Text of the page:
Working from Home – What ROSA can teach us

Taking a ZOOM call with your kids having a home-schooling meltdown, or the dog making an appearance to ask for dinner used to be one of the simple charms of working from home – but with the COVID-19 pandemic, many of us find ourselves living this reality every hour of our workday. When you are rapidly forced to change working environments, some of the productivity tools we have become so used to now are no longer available – and this includes our ergonomic chairs, mice, and keyboards. Lots of highly qualified ergonomists have written great posts about how to set up your office at home – plugging in keyboards and mice, while putting your laptop on a riser to keep your neck from being too flexed.  What happens when you don’t have access to secondary monitors, a mouse, or a keyboard? Using the Rapid Office Strain Assessment (ROSA), I tried to see what the best possible work from home (WFH) office configuration was for those who might not have access to dedicated equipment.  

A bit about ROSA 

For those of you that are not familiar with the Rapid Office Strain Assessment, ROSA is a self-guided office ergonomics assessment tool, which helps provide a score indicating the overall level of risk an office contains related to possible discomfort. ROSA has been put through its paces in the scientific community, with over 150 citations on Google Scholar. ROSA’s scoring system lets us instantly capture a risk level of an office – but also lets us easily compare any two offices to see how they might be beneficial or detrimental to a worker. In this experiment, we relied on the ROSA final and domain scores to capture risk to the overall office, as well as the chair, monitor, telephone, mouse, and keyboard.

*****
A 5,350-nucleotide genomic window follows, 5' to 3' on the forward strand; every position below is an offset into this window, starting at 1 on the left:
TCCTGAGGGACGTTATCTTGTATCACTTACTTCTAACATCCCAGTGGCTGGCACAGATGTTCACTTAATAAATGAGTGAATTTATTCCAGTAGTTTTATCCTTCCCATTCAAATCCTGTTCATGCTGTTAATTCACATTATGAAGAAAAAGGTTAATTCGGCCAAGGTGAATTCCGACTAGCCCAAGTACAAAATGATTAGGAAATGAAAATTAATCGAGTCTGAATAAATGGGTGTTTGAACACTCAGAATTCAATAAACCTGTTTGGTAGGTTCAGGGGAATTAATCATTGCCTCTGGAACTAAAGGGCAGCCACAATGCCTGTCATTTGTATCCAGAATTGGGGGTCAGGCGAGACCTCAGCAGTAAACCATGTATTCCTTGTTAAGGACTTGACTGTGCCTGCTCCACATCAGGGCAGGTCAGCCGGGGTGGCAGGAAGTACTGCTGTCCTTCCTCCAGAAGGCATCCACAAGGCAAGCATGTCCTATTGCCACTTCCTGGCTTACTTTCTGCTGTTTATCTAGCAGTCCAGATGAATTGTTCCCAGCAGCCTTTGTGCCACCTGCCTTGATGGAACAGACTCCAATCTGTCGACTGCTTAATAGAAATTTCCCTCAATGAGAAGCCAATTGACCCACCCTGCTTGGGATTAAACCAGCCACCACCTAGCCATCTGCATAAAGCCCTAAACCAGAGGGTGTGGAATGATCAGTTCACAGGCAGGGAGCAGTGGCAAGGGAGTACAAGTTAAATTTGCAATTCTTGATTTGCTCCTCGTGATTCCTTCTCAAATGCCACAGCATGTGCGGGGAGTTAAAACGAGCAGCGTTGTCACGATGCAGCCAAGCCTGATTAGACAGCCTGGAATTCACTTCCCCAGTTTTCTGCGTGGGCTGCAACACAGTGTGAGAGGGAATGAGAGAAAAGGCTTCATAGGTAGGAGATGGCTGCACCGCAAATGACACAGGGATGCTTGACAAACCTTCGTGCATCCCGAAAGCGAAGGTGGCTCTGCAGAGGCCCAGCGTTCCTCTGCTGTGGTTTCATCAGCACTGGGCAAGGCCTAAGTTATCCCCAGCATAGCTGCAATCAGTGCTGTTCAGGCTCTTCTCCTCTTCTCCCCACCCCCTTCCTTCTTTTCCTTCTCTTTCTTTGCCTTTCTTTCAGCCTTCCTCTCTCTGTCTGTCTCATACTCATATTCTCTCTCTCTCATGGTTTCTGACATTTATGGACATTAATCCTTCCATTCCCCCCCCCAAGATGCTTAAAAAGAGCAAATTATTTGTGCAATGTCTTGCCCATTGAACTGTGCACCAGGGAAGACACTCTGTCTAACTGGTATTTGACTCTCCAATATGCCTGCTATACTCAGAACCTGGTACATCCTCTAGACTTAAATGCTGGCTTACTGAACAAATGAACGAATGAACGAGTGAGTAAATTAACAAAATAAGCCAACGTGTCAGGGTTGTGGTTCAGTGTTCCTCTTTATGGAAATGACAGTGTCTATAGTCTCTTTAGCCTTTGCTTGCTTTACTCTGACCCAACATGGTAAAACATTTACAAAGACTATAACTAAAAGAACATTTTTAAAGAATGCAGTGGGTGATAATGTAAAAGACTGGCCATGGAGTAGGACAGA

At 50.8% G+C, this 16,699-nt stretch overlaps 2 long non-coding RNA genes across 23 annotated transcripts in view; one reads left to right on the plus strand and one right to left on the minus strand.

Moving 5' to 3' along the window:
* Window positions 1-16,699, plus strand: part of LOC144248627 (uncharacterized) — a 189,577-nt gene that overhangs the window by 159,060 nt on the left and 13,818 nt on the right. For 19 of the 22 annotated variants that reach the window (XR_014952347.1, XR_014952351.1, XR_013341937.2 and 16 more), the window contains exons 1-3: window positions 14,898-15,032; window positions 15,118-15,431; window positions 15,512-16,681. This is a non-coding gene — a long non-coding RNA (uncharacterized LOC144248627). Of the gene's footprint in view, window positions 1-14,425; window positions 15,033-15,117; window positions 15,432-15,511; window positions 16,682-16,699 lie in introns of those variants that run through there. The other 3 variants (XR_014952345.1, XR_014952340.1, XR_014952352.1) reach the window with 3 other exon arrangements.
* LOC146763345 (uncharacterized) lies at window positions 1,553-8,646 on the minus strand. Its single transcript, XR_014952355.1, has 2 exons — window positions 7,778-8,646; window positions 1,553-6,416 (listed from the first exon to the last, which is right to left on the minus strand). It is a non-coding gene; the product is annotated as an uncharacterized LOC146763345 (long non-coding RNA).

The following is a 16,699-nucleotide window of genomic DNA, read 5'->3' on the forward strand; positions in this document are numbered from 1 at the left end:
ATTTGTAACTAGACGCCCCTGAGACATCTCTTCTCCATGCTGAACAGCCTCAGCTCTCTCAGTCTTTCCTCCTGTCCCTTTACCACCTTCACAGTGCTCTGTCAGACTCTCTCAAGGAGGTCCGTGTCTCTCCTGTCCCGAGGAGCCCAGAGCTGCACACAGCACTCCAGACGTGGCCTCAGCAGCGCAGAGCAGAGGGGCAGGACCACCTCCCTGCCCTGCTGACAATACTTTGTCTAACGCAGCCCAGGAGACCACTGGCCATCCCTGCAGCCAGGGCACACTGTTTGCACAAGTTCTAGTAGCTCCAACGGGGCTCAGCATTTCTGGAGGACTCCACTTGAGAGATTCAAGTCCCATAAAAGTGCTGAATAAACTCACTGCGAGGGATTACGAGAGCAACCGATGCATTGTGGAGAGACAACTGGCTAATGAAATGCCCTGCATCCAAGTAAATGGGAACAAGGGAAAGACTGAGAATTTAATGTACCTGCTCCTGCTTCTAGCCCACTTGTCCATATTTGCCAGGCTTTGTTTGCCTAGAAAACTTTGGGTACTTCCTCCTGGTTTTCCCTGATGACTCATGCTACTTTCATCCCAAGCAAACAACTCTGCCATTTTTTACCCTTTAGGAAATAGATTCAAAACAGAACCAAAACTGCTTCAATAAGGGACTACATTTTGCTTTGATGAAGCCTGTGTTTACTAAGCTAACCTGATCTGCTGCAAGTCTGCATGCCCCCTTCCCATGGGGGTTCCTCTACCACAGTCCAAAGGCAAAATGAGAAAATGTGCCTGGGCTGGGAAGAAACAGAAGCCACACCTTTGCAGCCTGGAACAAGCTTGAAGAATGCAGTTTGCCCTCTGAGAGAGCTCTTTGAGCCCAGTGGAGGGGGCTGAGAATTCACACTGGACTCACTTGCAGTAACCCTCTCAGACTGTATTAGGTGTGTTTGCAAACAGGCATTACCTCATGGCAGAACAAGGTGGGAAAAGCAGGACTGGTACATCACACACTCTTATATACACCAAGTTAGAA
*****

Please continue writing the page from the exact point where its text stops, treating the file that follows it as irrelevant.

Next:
To examine some common work from home situations, 11 MyAbilities employees completed ROSA assessments while they were working in the dedicated home office, sitting on their couch, their bed, and at their kitchen or dining room table. We all assumed for the assessment that we had the same duration working in each of the four configurations, so the ROSA scores were primarily coming from the risk factors related to set up and not duration. 

In each of the four set ups, the ROSA final score was calculated using our online software, along with the chair, monitor and telephone, and mouse and keyboard domain scores.  

Average ROSA Final and Domain Scores by WFH configuration
ROSA Scores by Domain and WFH configuration

Not surprisingly, the home office score was the best for all of our workers – with a ROSA score of 3.5. Back to our original ROSA experiment, a ROSA final score of 5 is the threshold for increased risk of discomfort. If we were to rank the other offices based on risk, the dining room table (average score of 5.5) was second best, followed by the couch (6.2), and bed (7.1). Looking further into these numbers, you can see that a lot of this risk is coming from elevated ROSA scores in the chair section – not only are the couch, dining room table, and bed not adjustable, they very rarely have any form of lumbar support, have seat pans that are not of the appropriate distance, and don’t allow workers to have their back, knee, or hips in the appropriate position.